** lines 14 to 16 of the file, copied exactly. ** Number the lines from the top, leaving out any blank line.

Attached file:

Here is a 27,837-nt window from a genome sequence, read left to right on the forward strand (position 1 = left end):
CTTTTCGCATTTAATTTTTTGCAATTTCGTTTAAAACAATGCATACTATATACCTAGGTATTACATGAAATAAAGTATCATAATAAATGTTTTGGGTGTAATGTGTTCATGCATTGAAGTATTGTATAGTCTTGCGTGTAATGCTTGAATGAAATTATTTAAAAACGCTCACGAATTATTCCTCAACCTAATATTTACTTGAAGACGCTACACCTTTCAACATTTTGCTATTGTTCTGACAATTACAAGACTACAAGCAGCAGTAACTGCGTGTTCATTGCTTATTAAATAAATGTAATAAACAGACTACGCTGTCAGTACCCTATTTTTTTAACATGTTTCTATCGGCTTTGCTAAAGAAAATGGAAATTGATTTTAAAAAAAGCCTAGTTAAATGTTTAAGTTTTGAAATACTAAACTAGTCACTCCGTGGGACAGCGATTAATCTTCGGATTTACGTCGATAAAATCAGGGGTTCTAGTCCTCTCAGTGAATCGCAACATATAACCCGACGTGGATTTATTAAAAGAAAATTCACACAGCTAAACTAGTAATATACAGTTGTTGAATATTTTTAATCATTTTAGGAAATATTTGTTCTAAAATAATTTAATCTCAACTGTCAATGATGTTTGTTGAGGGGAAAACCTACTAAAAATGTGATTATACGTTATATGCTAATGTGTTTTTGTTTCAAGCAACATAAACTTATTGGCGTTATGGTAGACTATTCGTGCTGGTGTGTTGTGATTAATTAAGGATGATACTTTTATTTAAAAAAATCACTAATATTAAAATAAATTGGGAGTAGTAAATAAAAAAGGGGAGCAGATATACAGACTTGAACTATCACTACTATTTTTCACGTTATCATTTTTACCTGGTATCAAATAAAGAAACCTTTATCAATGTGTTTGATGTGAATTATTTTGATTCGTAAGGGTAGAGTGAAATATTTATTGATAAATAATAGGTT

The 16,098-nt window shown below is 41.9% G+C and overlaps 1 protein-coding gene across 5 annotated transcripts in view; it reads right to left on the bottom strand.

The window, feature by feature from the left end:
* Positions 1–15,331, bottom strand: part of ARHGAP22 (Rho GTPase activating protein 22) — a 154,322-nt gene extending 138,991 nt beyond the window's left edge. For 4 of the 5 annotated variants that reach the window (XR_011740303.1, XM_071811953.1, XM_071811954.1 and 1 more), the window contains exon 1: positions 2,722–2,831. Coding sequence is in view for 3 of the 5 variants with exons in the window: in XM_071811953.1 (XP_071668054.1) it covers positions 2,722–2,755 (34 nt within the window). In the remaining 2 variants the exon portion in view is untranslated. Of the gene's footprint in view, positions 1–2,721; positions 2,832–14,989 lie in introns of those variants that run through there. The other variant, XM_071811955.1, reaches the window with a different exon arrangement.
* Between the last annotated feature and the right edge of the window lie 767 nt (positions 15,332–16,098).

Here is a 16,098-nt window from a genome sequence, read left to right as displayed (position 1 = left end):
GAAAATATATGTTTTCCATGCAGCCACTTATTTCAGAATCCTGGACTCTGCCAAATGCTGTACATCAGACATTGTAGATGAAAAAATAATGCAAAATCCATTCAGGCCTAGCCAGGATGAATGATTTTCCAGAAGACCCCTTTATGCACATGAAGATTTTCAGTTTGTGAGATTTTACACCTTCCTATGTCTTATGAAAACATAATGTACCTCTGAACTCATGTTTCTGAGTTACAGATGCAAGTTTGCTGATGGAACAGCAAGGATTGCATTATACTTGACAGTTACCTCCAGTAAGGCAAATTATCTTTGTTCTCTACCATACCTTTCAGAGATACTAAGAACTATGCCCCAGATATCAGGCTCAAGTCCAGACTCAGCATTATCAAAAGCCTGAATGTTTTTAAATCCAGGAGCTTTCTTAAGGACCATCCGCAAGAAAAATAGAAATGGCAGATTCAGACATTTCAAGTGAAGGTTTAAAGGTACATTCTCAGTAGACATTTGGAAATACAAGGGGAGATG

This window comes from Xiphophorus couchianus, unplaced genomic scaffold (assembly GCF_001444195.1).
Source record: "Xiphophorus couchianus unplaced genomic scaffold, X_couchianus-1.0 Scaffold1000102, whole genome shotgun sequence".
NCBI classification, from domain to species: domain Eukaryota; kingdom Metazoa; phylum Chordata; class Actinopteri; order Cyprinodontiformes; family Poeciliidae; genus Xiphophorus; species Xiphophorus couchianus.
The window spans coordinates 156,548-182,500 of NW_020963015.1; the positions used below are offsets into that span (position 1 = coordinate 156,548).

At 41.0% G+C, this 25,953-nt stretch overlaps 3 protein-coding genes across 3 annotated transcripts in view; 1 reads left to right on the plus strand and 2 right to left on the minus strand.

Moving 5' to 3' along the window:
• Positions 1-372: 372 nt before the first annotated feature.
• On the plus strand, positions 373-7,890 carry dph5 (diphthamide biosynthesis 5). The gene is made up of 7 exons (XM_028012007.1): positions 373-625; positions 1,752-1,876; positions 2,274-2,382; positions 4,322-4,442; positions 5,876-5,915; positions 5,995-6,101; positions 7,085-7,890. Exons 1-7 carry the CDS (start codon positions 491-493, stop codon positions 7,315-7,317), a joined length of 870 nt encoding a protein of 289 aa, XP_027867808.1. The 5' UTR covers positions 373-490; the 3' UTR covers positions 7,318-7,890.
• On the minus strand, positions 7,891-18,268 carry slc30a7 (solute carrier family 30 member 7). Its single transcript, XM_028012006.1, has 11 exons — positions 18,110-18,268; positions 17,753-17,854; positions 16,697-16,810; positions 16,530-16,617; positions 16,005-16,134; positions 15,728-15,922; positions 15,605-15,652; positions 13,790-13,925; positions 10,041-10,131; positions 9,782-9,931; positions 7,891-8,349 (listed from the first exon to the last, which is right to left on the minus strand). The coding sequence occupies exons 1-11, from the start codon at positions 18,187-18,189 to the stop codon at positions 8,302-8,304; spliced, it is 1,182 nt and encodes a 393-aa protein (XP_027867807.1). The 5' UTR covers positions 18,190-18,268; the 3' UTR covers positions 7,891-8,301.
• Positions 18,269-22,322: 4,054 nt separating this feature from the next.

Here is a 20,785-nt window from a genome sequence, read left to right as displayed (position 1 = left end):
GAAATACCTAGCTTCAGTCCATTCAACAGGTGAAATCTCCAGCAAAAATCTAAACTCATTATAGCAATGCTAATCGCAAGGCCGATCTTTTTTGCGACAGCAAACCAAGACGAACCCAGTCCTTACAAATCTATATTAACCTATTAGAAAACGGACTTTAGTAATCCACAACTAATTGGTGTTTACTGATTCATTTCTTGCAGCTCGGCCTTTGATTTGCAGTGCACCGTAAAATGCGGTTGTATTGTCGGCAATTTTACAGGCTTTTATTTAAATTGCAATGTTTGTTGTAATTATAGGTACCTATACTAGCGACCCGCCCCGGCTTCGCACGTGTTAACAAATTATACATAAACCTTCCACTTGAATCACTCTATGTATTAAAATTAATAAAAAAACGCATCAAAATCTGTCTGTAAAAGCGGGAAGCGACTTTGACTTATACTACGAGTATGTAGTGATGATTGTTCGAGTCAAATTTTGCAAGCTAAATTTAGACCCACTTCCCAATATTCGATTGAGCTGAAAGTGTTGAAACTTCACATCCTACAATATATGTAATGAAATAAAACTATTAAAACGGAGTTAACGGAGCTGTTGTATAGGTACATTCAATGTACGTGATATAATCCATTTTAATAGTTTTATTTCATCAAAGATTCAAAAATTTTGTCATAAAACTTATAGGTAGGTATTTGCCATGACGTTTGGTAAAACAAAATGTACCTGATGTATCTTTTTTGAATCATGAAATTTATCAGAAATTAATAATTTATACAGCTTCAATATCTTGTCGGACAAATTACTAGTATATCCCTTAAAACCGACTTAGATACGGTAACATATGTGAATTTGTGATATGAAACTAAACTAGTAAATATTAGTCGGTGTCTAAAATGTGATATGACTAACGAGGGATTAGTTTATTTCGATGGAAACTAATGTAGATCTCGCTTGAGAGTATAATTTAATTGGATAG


Moving 5' to 3' along the window:
• Positions 1-372: 372 nt before the first annotated feature.
• On the plus strand, positions 373-7,890 carry dph5 (diphthamide biosynthesis 5). The gene is made up of 7 exons (XM_028012007.1): positions 373-625; positions 1,752-1,876; positions 2,274-2,382; positions 4,322-4,442; positions 5,876-5,915; positions 5,995-6,101; positions 7,085-7,890. Exons 1-7 carry the CDS (start codon positions 491-493, stop codon positions 7,315-7,317), a joined length of 870 nt encoding a protein of 289 aa, XP_027867808.1. The 5' UTR covers positions 373-490; the 3' UTR covers positions 7,318-7,890.